Fibromyalgia Syndrome, Idiopathic Widespread Persistent Pain or Syndrome of Myalgic Encephalomyelopathy (SME): What Is Its Nature?
Context: Fibromyalgia is a disorder that is appearing more and more in the clinical practice but is poorly understood. Objective:
This paper attempts to look at all available and reliable data on these conditions and will outline current, scientifically sound understanding of these disorders, treatment modalities and future directions for research. It also attempts to analyze the social and cultural implications.
Data Sources/Study Selection: Various terms used to describe these syndromes are fibromyalgia (FMS), and myalgic encephalomyelitis (ME). PubMed search was performed. Pertinent articles published in past 25 years and The National Academy of Sciences colloquium on Neurobiology of Pain was also reviewed. In addition, news-articles in the lay press as well as the Internet were monitored for material posted by sufferers of these disorders.
Data Extraction: Studies were reviewed for clinical presentations, history of these disorders, comorbid conditions, etiology, biochemical and microbiologic abnormalities, abnormalities found on neuroimaging and functional neurophysiologic techniques. In addition patient postings on the Internet and articles appearing in lay press were reviewed and social implications are discussed.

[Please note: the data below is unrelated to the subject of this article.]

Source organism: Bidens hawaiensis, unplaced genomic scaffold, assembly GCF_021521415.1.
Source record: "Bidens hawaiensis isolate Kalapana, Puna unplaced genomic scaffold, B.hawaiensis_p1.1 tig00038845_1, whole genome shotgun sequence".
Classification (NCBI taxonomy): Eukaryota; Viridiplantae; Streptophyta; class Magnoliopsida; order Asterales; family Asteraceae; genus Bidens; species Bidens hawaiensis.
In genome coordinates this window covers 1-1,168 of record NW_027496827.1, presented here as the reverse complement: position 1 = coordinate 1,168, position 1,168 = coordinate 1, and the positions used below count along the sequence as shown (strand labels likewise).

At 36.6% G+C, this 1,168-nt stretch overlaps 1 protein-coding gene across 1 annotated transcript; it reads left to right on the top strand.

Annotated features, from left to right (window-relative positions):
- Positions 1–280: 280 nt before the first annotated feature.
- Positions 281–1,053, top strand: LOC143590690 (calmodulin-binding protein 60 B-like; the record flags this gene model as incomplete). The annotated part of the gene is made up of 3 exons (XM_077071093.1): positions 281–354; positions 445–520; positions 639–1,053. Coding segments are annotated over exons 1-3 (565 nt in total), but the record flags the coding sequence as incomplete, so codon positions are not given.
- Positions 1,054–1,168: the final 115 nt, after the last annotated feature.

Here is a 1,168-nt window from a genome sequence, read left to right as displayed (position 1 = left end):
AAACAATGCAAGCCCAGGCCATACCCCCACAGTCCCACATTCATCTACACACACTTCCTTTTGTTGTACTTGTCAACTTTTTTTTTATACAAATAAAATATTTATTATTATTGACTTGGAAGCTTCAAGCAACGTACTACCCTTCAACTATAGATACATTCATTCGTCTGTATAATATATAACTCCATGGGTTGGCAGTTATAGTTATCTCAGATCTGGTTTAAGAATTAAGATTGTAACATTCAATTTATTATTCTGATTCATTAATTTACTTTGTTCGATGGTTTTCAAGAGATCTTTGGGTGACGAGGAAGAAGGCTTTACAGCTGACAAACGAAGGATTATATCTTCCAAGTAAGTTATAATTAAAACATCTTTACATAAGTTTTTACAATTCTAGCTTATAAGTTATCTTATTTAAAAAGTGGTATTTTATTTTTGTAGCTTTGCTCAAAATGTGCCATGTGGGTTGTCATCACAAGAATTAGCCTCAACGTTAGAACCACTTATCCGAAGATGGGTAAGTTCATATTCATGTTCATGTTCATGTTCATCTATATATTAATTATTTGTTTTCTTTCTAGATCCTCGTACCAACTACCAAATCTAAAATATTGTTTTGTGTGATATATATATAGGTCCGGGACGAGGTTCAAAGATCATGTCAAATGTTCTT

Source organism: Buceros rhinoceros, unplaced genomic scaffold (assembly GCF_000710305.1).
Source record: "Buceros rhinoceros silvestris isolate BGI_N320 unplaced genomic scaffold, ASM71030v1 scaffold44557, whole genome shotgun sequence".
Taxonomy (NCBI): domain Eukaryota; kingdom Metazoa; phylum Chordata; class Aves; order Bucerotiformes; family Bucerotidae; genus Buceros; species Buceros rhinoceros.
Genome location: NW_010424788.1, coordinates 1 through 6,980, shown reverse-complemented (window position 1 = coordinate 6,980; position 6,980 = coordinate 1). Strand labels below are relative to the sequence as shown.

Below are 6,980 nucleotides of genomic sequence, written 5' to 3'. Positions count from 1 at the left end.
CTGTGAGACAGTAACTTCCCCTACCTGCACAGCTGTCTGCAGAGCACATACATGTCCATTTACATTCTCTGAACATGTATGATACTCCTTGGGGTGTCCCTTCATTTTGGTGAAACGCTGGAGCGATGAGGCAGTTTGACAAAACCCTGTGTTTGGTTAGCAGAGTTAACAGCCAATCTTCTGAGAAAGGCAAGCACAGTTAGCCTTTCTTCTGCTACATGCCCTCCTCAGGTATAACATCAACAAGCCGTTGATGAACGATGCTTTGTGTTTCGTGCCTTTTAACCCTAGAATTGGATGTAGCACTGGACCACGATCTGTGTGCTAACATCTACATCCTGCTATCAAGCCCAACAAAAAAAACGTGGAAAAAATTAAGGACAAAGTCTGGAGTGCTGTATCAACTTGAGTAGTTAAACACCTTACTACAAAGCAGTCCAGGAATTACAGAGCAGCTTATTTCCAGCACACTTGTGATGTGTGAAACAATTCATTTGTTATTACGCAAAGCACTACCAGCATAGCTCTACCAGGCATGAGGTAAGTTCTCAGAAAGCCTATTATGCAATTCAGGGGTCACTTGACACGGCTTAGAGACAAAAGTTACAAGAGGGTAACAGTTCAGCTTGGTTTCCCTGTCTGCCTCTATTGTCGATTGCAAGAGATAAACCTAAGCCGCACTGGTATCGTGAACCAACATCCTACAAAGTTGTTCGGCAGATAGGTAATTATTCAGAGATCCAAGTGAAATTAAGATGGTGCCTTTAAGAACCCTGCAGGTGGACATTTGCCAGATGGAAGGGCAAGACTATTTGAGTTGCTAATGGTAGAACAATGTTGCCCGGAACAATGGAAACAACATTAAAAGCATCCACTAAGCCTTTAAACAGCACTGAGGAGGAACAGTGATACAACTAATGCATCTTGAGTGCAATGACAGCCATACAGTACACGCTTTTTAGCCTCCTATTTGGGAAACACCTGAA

Data Synthesis: Upon analysis of these materials the review was organized based on the quality of data and it's contextual scientific, cultural and political meaning for this disorder. This review appears to be pointing towards an entirely new paradigm in pain disorders; therefore, a hypothesis and future direction of research is repeatedly suggested. Conclusion:
This study proposes an entirely new paradigm in these disorders based on scientific and cultural data.
Document Type: Research Article
Affiliations: Neurobiology Research Unit, Phoenix Medical Associates, Kerrville, Texas
Publication date: March 1, 2002